Senga Nengudi, who started her career in the fertile African-American art scene of 1960s and ’70s Los Angeles before settling in the more remote outpost of Colorado Springs, appears in a Focus booth at the Armory Show that is presented by Thomas Erbern Gallery and Lévy Gorvy. Splayed across the space are two of the artist’s sculptures of pantyhose and sand, with a mix of familiar, freighted materials and abstract stretched-ness making them ephemeral monuments that appear somehow both weighted and suspended in air.
“When she started to create these, she would go to thrift stores because it was important that the material was worn so it has the energy of women being subjected to dress codes,” said Thomas Erben, who has represented Nengudi since 1995. Remnants of pressure exerted by seemingly sensuous material suggest the presence of unseen forces.
Nengudi, who figures prominently in South of Pico: African American Artists in Los Angeles in the 1960s and 1970s, a book by Kellie Jones forthcoming in April from Duke University Press—and who will appear in the Venice Biennale in May—rose up in L.A. alongside the likes of Betye Saar, Charles White, Noah Purifoy, and David Hammons, with whom she collaborated extensively.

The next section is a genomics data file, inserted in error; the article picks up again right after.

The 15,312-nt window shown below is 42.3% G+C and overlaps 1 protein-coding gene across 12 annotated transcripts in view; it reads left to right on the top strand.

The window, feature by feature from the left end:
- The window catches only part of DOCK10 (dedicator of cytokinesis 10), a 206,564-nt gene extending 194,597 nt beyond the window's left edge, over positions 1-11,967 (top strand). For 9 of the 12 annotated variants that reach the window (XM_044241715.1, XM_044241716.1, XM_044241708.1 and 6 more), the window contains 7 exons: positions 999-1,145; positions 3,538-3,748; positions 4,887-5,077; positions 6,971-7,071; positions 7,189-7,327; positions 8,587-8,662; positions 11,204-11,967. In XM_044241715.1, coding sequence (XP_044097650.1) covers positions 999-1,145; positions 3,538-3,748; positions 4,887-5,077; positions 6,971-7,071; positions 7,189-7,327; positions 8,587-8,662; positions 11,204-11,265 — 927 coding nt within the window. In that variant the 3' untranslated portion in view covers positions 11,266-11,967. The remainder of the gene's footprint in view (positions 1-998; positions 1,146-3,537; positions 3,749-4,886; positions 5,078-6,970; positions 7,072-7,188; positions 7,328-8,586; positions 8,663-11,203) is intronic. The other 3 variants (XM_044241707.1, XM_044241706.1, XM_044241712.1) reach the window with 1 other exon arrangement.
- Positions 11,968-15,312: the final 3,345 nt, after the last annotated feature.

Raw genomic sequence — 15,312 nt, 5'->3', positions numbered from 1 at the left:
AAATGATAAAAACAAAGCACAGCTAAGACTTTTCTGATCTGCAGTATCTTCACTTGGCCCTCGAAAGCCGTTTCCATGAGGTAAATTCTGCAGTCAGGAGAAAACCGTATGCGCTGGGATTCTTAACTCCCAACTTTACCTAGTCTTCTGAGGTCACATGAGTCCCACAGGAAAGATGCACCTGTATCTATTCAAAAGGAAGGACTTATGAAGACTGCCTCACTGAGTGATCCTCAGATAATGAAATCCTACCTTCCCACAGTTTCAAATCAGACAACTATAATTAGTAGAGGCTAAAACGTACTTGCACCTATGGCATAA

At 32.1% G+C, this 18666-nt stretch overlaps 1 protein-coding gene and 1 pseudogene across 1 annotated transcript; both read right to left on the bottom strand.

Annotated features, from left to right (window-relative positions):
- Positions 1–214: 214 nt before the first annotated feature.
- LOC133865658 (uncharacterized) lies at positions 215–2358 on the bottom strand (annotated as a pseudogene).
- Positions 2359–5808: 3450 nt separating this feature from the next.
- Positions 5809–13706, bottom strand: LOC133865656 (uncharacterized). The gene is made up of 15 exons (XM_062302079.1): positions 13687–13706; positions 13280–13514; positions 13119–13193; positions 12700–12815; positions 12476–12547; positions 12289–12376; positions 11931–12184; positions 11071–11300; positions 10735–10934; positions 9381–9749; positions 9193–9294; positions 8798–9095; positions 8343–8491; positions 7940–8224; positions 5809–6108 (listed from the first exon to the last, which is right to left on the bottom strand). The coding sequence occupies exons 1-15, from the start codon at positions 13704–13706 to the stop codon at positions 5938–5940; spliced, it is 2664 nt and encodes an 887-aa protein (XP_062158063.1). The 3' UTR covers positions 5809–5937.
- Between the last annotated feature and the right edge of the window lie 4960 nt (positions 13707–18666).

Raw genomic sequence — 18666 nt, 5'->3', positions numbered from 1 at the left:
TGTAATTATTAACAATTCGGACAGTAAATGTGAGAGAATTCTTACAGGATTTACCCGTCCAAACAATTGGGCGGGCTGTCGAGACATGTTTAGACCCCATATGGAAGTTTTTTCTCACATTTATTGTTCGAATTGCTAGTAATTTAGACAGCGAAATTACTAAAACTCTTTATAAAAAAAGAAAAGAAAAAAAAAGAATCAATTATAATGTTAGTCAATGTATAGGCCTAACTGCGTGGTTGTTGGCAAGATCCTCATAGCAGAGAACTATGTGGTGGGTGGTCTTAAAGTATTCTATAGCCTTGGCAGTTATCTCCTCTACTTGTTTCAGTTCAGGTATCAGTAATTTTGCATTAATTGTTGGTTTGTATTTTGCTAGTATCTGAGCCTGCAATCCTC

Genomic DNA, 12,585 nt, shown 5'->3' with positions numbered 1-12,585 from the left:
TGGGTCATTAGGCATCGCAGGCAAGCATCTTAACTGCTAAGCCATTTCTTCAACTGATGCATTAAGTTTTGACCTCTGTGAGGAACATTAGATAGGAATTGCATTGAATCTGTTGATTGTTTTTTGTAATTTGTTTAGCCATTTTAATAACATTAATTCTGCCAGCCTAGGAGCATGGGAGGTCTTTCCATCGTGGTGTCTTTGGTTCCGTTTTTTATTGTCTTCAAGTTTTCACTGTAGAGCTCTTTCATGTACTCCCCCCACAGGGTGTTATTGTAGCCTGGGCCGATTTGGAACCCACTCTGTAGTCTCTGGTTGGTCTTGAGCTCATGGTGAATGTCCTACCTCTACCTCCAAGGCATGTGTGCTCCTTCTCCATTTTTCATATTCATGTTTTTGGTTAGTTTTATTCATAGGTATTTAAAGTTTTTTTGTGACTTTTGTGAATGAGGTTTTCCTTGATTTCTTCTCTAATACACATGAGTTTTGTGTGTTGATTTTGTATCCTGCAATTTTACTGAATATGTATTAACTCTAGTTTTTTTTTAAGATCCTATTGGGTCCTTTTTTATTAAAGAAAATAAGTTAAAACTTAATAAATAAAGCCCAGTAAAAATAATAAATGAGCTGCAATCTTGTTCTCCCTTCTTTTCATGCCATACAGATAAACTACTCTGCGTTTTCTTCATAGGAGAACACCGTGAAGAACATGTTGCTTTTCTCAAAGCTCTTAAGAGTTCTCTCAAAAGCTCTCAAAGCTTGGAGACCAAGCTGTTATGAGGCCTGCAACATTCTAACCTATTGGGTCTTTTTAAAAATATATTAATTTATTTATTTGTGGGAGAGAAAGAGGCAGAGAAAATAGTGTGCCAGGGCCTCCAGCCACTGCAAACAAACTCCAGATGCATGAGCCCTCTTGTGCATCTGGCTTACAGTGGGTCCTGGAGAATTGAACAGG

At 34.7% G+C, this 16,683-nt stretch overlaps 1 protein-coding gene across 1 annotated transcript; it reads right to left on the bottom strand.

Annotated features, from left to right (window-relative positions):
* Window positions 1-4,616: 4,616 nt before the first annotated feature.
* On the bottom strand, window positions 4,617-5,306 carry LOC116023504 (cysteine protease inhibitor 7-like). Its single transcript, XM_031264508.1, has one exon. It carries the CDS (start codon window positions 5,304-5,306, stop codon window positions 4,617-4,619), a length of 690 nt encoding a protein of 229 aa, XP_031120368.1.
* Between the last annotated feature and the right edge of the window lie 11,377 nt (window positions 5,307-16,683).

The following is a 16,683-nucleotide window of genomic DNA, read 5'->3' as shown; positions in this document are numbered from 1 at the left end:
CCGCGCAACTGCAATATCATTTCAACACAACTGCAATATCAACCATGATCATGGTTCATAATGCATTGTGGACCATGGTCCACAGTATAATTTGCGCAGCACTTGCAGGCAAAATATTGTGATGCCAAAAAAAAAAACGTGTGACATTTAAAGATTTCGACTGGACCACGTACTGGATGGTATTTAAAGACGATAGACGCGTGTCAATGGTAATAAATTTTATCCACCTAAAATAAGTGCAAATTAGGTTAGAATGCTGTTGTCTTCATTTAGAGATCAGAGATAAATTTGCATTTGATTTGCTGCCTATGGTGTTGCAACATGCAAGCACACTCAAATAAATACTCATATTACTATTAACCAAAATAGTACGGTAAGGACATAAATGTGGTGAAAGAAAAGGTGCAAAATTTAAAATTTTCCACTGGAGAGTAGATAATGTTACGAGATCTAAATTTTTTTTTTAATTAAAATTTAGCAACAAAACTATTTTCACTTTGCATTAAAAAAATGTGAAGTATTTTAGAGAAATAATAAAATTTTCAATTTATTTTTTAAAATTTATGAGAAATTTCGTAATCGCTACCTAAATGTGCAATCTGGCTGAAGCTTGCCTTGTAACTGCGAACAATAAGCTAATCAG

Erben said Nengudi was less than duly known when he first visited her more than 20 years ago in Colorado Springs, after learning of her work via raves from Lorraine O’Grady. “She has a big garage at her house,” he said. “She did installations there, but of course nobody saw those.”
The artist took him to her favorite spot while he was there: a vista across from a solitary mountain. “This image represents her so well,” Erben said of Study for ‘Mesh Mirage’ (1977), a photo print in the booth of Nengudi hidden behind flowing, blocky, formidable garb that doubles as sculpture. “Like a mountain—but very mysterious.”
The collaboration between Erben and Lévy Gorvy began in 2015, when the latter gallery (then Dominique Lévy) presented a show of Nengudi’s work in New York. As Erben was talking about the recent swell of attention the artist has been receiving, his phone rang. At the other end of the line was Nengudi, at home far away from the frenzy of the fair, in Colorado.
Asked how she was after the call reached its end, Erben said, “She’s fine—she’s preparing for Venice.”